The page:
“In society, we generally measure what we treasure. Traditionally, schools have measured children’s competence in subject areas. Roots of Empathy measures the affective side of children’s knowledge, understanding, and attitudes.”
– Mary Gordon, Founder/President, Roots of Empathy
Why should society be interested in a program that focuses on children’s social/emotional competence?
The incidence of bullying and aggression experienced by school children is problematic. Beyond the fact that no child should ever be made to feel vulnerable, insecure, threatened or victimized by violence, aggression in the school environment can inhibit learning and create interpersonal problems for children. Moreover, a high level of childhood aggression is problematic in the long term as it is a significant predictor of adult criminal behaviour and other anti-social behaviours (Broidy et al., 2003; Nagin & Tremblay, 1999).
It is often overlooked that in 85 per cent of school bullying episodes there are onlookers and bystanders (Pepler & Craig, 1995). These witnesses, our children, are being adversely affected. Unlike other programs that address bullying by targeting the victim or bully, Roots of Empathy works universally with the whole class. The program teaches perspective taking skills that enable all students to gain insight into how others feel and develop a sense of social responsibility for each other. In the ROE classroom, children are empowered to challenge cruelty whether it is in the form of bullying or meanness.
Research on Roots of Empathy
Since 2000, there have been nine independent evaluations of the effectiveness of Roots of Empathy, as well as two reviews of the program as a whole.
Here is our latest Research Summary
Consistently Positive Results
Results showed that compared to comparison groups, Roots of Empathy children demonstrated:
- Increase in social and emotional knowledge
- Decrease in aggression
- Increase in prosocial behaviour (e.g. sharing, helping and including)
- Increase in perceptions among ROE students of the classroom as a caring environment
- Increased understanding of infants and parenting
- Lasting results
In 2001, the Government of Manitoba commissioned a three-year follow-up study of Roots of Empathy, measuring prosocial behaviour, physical aggression, and indirect aggression. Results show a significant improvement in all three behaviours in Roots of Empathy children immediately after the program, with improvements in behaviours maintained three years later, and some behaviours continuing to show improvement.
Other Program Evaluations
A University of Missouri report by Dr. Marvin Berkowitz titled What Works in Character Education: A Report for Policy Makers and Opinion Leaders reviewed character education programs and concluded that there was scientific evidence of the effectiveness of Roots of Empathy, and particularly strong evidence for its potential to reduce aggression and violence.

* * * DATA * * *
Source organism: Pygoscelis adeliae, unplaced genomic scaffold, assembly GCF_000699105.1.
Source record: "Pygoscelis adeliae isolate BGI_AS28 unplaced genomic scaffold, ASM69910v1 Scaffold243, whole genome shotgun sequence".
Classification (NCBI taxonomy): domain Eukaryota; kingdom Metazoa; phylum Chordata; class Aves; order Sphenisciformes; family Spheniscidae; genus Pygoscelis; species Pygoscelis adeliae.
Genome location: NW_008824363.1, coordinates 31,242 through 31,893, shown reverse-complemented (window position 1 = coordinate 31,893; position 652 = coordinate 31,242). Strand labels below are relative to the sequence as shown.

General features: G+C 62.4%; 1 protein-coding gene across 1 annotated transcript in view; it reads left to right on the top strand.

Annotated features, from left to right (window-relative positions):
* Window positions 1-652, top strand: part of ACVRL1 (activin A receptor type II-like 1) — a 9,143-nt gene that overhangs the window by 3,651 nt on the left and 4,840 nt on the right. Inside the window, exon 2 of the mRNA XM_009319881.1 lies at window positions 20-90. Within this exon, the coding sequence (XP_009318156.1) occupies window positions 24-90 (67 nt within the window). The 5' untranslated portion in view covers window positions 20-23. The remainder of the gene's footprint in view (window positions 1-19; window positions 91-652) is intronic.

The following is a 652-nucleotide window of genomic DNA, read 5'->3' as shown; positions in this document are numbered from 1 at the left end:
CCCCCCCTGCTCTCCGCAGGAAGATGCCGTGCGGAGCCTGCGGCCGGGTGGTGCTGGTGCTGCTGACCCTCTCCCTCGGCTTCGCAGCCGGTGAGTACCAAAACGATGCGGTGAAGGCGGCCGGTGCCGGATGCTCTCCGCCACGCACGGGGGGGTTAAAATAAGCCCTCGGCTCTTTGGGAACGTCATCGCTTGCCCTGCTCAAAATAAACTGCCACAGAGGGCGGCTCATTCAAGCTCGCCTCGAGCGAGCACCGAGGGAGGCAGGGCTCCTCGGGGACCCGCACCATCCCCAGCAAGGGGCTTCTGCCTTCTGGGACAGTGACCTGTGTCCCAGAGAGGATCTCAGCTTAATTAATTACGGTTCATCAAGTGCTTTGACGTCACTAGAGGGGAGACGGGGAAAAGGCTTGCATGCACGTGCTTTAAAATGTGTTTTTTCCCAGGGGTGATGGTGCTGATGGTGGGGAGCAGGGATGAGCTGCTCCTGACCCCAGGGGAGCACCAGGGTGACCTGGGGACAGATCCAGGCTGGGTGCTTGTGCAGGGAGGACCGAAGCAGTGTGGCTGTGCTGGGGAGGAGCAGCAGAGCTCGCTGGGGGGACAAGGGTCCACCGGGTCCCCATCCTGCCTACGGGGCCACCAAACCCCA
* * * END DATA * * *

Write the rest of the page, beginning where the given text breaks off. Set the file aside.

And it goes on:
“Roots of Empathy is an effective school-based curriculum for fostering the development of student character.” (Berkowitz and Bier, 2005)
Researchers at the Ontario Institute for Studies in Education at the University of Toronto evaluated the degree to which the methods and approaches support character education. They concluded that Roots of Empathy is an effective program for developing social and emotional learning, based on scientific research on child development and personal and professional experience of leading educators and health practitioners.
“By providing many opportunities to see skills modeled, to apply these same skills in real-life situations, and to reflect on their learning, the program increases the chances that students will develop competencies that will guide their future behaviours and shape their dispositions.” (Rolheiser and Wallace, 2005)
Berkowitz, M., and Bier, M. (2005) What Works in Character Education: A Report for Policy Makers and Opinion Leaders. Character Education Partnership.
Broidy, L.M., Tremblay, R.E., Brame, B., Fergusson, D., Horwood, J.L., Laird, R., Moffitt, T.E., Nagin, D.S., Bates, J.E., Dodge, K.A., Loeber, R., Lynam, D.R., Pettit, G. S., and Vitaro, F. (2003) Developmental Trajectories of Childhood Disruptive Behaviours and Adolescent Delinquency: A Six-Site, Cross-National Study. Developmental Psychology, 39 (2), 222-245.
Nagin, D., and Tremblay, R.E. (1999) Trajectories of Boys? Physical Aggression, Opposition, and Hyperactivity on the Path to Physically Violent and Nonviolent Juvenile Delinquency. Child Development, 70 (5), 1181-1196.
Pepler, D.J., and Craig, W. (1995) A Peek Behind the Fence: Naturalistic Observations of Aggressive Children with Remote Audiovisual Recording. Developmental Psychology, 31 (4), 548-553.
Rolheiser, C., and Wallace, D. (2005) The Roots of Empathy Program as a Strategy for Increasing Social and Emotional Learning.
Santos R. G., Chartier M. J., Whalen, J. C., Chateau D., & Boyd L. (2011). Effectiveness of school-based violence prevention for children and youth: Cluster randomized controlled field trial of the Roots of Empathy program with replication and three-year follow-up. Healthcare Quarterly, 14, 80-91.
Schonert-Reichl, K.A., Smith, V., and Zaidman-Zait, A. Effectiveness of the Roots of Empathy Program in Fostering the Social-emotional Development in Primary Grade Children. (under review)
Schonert-Reichl, K.A., Smith, V., Zaidman-Zait, A and Hertzman, C. Impact of the Roots of Empathy Program on Emotional and Social Competence Among Elementary School-aged Children: Theoretical Developmental and Contextual Considerations. (under review)